When I was an undergrad, I took a Constitutional Interpretation class taught by Walter Murphy. For a guest lecture, Professor Murphy brought in Associate Justice Antonin Scalia, who had only joined the Supreme Court a couple of years earlier, to talk about originalism, his legal theory. Being taught by a Supreme Court Justice was, of course, a special occasion. Even more so by virtue of it being Scalia, who was already famous (or infamous) and controversial. And, to top it off, Justice Scalia would take questions from the class after his lecture.
To a liberal like me, the opportunity to ask Scalia a question was too good to pass up. And I knew exactly what I wanted to ask about. I spent a little time doing research so I could formulate the question well. In the end, I asked something like “The Constitution never mentions corporations or talks about giving the rights of persons to non-persons. Yet, the court ruled in Santa Clara County v. Southern Pacific Railroad Co. (1886) that corporations have the rights of persons. Doesn’t this go against the original meaning of the text?”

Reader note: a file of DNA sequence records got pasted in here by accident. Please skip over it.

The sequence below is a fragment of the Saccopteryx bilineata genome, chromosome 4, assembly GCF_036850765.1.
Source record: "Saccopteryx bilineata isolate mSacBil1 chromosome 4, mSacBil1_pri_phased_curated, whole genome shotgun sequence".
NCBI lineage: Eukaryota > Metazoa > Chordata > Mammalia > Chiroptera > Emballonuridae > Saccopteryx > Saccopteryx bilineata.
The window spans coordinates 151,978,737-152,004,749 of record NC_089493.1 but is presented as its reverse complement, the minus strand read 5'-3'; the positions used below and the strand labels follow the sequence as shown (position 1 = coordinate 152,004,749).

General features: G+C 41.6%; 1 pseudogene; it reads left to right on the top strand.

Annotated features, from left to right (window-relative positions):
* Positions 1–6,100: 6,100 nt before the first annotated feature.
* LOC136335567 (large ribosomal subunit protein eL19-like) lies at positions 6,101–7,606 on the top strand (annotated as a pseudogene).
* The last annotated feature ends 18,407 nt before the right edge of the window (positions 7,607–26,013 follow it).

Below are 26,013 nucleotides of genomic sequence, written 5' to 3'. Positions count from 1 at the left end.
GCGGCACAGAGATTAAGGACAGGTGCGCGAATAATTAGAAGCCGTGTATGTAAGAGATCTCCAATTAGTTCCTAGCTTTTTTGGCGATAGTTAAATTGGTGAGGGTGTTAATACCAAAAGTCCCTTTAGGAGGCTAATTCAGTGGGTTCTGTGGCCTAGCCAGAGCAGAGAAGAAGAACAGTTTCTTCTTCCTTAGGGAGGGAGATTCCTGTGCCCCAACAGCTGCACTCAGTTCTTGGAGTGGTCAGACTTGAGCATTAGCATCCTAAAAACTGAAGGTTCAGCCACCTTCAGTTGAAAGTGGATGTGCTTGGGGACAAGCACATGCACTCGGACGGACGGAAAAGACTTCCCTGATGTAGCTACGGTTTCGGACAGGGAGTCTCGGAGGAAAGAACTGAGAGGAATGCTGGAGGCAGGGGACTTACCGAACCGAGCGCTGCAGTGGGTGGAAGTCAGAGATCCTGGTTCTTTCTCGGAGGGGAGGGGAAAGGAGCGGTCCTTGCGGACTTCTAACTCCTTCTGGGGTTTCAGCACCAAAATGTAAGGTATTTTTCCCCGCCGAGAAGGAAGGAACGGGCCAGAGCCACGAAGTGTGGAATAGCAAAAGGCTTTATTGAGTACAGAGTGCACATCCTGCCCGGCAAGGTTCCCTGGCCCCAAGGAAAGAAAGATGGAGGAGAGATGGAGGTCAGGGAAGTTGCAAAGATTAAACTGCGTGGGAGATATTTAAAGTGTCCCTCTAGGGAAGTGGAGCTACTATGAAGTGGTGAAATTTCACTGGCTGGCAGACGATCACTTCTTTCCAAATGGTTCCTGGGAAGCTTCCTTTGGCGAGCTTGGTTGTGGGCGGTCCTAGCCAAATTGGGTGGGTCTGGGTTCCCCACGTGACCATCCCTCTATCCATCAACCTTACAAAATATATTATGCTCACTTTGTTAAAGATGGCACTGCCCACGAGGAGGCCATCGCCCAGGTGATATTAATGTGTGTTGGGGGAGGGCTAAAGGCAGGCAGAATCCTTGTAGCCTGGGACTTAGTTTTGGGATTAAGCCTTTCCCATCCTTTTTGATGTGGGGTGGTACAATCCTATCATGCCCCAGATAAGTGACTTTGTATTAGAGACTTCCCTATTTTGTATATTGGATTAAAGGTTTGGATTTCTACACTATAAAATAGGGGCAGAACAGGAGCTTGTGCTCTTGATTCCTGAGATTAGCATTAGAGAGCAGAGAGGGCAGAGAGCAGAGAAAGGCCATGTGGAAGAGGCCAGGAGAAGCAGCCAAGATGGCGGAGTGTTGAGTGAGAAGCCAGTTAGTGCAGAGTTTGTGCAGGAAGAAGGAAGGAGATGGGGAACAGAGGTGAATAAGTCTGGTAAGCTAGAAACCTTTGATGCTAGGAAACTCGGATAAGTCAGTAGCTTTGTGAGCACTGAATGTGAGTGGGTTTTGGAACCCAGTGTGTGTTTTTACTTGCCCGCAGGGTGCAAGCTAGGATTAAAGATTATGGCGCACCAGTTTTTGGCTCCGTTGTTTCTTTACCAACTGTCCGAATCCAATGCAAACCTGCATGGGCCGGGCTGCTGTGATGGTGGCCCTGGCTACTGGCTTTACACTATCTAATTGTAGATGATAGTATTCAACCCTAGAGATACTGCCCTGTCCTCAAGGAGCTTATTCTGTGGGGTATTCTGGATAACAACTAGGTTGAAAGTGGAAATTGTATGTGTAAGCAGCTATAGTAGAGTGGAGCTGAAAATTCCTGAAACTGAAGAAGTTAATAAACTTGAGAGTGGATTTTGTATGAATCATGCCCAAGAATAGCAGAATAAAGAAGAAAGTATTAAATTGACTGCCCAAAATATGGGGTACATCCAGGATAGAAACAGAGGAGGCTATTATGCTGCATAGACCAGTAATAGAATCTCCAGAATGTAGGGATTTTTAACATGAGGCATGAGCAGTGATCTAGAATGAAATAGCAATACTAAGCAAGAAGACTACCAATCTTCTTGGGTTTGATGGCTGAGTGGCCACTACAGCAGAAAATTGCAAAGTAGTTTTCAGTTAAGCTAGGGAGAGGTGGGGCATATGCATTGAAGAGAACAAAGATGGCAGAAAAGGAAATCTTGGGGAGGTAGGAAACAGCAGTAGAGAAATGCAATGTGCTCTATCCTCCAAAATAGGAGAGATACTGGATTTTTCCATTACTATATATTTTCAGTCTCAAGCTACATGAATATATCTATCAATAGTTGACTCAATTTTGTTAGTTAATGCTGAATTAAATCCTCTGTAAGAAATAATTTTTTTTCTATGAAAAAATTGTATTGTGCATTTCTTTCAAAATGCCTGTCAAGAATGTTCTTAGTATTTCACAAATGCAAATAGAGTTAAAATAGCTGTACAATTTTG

The Justice’s response was terse. I can’t claim to remember the exact wording, but it’s stuck with me as “That’s settled law. Move on.”
While I thought the “settled law” response was a little arbitrary, in a nation that values stare decisis and precedents, it makes sense. The question, of course, is how you decide that something is “settled law” and, therefore, should not be tampered with; or, in contrast, that a precedent so violates the original meaning of the Constitution that it must be overturned.
In the end, I’m sure that Antonin Scalia – who criticized the opinion in Atkins v. Virgina for “rest[ing] so obviously upon nothing but the personal views of its members” – believed that he kept his political and legal beliefs separate. But the conclusions he reached about whether precedents were “settled law” or not appeared to coincide quite closely with his political views.